Hard to start common rail diesel that runs rough and smokey after start up ---- has anybody done an injector leak-back test ? also a check the low side fuel pressure pump(s) output.

I would also want to check glow plug operation -- they run at key on prior to start up and for 8 to 20 seconds after start up --- normally this can be spotted by the the battery voltage unlike a gasoline engine because the glow plugs draw a lot of amps the battery voltage will linger down about 12v or even slightly less until the glow plugs are shut down by the ECU and charging voltage quickly returns to normal 14.2 to 14.6v

"Through the grease streaked windows
Of an all night cafe

We watched the arrested get taken away"

( Bernie Taupin )

Last edit: 04 Dec 2018 06:17 by Andy.MacFadyen.

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05 Dec 2018 01:32 - 05 Dec 2018 01:58 #25205 by mjmeodmt
@Andy.MacFadyen :

Hard to start common rail diesel that runs rough and smokey after start up ---- has anybody done an injector leak-back test ? also a check the low side fuel pressure pump(s) output.

I would also want to check glow plug operation -- they run at key on prior to start up and for 8 to 20 seconds after start up --- normally this can be spotted by the the battery voltage unlike a gasoline engine because the glow plugs draw a lot of amps the battery voltage will linger down about 12v or even slightly less until the glow plugs are shut down by the ECU and charging voltage quickly returns to normal 14.2 to 14.6v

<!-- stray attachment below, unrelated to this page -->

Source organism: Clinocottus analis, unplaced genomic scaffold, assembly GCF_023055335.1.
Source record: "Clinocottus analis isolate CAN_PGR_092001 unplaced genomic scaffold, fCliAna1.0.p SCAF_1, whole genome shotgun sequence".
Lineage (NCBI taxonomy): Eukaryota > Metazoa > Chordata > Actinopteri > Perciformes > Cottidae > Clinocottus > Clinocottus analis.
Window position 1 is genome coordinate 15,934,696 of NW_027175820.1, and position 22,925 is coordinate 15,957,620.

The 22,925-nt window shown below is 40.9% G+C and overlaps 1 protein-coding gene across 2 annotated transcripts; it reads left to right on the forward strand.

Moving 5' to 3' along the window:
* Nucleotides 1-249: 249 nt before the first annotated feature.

Not that I know of. I will make sure that they check that. Thank you for the input.
I still need to get up to speed with all the "extra" bits. Coming from a purely computer/electrical side I still need to learn a ton of stuff. At least I get the basic mechanical idea of how things work but that's about it.

@Tyler :

I've only ever opened up a ECM once. :blush: Mostly because our rebuilder swore up and down that all was well, yet still had a dead driver. I traced it to a smoked chip on the board, but didn't have the expertise to repair it.


Ahh haha okay. That's all good at least you took the step and it turned out to be worth it. Repairing or replacing damaged chips on PCB boards aren't that complex. Simple hot air or rework station and some good liquid flux (some paste could work but I dislike it), steady hand with tweezers. And of course the correct heat. From my experience so far most ECU PCB's are less dense than laptop board for instance. So something like 150-250 degrees Celsius should do the trick to remove and resolder chips.

There is a guy on youtube that have some videos doing chip repairs and I'm happy with his way of doing it. (Not that I have some Auth over all chip repairs, haha... I'm just saying that I have seen some people do it and it was baaaad) This guy used to do the same repairs like I do. Board level repairs on Laptops/Desktops and so on... LINK HERE

Plus, there's no way my shop could warranty it. :lol: